Leaders are in a unique position to shape a company, its values and culture, and even the employees that operate within it. But with a full plate of responsibility, daily challenges, and problems to solve, it’s easy to disconnect from the very people that make up the organisation you’re so busy running.
Hearing what others are saying is easy and automatic – but listening to what they’re saying takes skill, mental focus and a real desire to know what’s going on with them. Being a good listener through active listening is considered one of the most important leadership skills. Here are some ways to help you hone it.
The difference between this and hearing is that it requires you to focus your undivided attention on the other person and pay close interest to their words, rather than think about what your reply will be. This will lead to understanding and create space for a more respectful relationship. Whether you agree with what they say or not, save your response for after you’ve fully heard them out.
Take an interest in issues that matter to your team members by taking the time to ask for their opinions, share their views and follow-up with them about those perspectives so that they’ll know you were paying attention.
Everybody’s struggling with something, but many try to leave their personal issues at the door when at work. If you notice something different about an employee – such as a drop in performance, lack of interest or motivation – ask them how they’re doing. You may be surprised to learn that they’re willing to open up in order to be understood.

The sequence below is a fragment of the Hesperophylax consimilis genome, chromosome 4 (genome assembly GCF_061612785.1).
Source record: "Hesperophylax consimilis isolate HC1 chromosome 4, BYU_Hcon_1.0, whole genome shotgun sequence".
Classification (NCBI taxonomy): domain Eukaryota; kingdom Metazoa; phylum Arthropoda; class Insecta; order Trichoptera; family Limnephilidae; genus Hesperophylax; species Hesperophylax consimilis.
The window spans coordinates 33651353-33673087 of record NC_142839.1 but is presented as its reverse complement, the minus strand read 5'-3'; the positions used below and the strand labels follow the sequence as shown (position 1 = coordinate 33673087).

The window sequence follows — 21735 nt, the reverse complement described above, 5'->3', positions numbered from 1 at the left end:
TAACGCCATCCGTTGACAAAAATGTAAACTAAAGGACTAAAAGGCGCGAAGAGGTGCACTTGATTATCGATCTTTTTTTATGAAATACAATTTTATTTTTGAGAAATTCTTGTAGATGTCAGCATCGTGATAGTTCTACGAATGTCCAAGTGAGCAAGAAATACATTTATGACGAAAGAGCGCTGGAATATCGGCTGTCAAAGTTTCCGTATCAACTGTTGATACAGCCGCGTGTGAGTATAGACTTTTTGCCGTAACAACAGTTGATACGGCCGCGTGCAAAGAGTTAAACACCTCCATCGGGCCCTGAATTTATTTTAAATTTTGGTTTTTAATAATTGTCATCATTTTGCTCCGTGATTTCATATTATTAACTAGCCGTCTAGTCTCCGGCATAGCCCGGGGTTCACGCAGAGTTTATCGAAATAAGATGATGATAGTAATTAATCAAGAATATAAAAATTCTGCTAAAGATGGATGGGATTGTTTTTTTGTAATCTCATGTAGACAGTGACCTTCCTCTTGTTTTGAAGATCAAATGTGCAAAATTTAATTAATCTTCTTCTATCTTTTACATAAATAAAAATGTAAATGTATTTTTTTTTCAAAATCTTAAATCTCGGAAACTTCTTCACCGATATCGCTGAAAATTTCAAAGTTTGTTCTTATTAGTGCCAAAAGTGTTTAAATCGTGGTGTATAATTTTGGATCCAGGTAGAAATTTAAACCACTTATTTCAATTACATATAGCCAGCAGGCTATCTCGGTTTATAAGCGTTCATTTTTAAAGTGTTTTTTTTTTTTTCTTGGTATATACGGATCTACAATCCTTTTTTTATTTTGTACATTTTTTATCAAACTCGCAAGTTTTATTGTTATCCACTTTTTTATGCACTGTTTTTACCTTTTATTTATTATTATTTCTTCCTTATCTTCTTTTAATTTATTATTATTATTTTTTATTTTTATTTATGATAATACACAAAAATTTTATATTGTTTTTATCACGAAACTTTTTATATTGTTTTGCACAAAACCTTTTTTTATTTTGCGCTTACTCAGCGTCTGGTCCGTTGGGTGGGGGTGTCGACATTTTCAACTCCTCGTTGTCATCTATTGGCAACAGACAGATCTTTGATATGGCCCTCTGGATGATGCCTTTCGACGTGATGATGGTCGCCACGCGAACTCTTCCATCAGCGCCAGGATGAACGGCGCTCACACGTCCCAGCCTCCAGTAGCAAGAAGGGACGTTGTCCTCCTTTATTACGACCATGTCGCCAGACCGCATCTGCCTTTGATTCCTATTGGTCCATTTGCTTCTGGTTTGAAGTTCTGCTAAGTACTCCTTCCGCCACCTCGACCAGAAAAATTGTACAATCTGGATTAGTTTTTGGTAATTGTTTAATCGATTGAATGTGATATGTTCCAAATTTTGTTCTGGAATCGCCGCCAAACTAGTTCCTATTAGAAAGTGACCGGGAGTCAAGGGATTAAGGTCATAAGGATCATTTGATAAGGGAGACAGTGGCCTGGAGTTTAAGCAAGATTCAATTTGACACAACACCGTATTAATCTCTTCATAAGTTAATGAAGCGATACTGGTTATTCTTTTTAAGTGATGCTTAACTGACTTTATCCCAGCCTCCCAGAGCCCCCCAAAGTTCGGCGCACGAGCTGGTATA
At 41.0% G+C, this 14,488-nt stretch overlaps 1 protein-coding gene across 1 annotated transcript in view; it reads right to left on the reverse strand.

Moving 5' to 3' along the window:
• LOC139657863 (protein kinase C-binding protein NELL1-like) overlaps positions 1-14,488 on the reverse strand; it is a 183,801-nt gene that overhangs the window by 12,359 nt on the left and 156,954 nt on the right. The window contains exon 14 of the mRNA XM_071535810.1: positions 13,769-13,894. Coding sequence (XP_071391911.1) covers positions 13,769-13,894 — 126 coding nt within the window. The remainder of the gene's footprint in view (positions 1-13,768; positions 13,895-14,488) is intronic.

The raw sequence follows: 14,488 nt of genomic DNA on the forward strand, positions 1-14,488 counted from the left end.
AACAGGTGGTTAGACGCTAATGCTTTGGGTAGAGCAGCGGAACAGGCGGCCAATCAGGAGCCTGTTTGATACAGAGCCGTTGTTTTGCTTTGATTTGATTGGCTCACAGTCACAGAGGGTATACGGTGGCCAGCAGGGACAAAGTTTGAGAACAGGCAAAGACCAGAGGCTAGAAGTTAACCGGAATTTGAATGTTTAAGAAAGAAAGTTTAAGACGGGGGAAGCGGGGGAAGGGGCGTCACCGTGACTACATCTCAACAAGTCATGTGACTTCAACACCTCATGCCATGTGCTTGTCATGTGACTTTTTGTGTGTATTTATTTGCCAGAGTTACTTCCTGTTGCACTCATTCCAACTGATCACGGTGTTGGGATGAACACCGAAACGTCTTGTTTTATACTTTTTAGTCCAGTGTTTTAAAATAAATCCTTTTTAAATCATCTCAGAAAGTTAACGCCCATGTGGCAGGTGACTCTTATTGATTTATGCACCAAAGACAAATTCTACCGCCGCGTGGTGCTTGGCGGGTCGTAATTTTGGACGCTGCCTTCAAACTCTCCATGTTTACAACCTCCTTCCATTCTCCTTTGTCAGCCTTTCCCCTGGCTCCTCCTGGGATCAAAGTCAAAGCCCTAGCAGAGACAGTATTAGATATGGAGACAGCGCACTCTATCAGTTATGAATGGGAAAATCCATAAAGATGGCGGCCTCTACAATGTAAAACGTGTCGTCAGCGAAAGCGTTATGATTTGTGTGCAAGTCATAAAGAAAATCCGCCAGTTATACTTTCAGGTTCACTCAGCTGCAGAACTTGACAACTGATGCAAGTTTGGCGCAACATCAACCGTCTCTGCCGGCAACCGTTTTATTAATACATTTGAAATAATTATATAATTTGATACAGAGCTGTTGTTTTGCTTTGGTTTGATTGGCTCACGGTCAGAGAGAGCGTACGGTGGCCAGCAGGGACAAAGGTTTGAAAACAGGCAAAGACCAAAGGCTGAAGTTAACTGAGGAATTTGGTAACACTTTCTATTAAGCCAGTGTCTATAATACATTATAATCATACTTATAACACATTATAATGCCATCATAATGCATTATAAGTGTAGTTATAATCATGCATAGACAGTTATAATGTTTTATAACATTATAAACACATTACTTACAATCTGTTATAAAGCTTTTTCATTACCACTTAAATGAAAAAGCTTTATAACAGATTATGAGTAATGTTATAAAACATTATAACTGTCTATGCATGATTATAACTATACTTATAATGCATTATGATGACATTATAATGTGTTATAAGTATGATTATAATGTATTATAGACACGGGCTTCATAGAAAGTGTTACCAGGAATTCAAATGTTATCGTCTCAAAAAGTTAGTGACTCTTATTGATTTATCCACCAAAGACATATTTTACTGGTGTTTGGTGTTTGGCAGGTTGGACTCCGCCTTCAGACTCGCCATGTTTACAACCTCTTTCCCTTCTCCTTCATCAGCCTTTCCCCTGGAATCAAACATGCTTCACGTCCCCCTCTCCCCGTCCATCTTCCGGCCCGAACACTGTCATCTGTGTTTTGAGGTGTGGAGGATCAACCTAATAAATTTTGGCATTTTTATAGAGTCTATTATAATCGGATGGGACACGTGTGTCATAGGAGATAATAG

Avoid jumping to foregone conclusions about somebody based on something they said, their approach or modus operandi, just because it is different to your own. Modern-day leaders need to be capable of embracing new ways and learning from others no matter their position.
Being able to listen to criticism and welcome new ideas and styles of working shows flexibility in your character as a leader, which is a great quality to possess. Encourage others to share their views and pay attention to what they have to say with an open mind.
There’s never a time when showing empathy is not a good thing, no matter the circumstance. Pressure and stress exist within and outside of the office for everyone, every day, and expressing empathy and sentiment towards others not only makes you an approachable leader, but also displays a genuine interest to listen.
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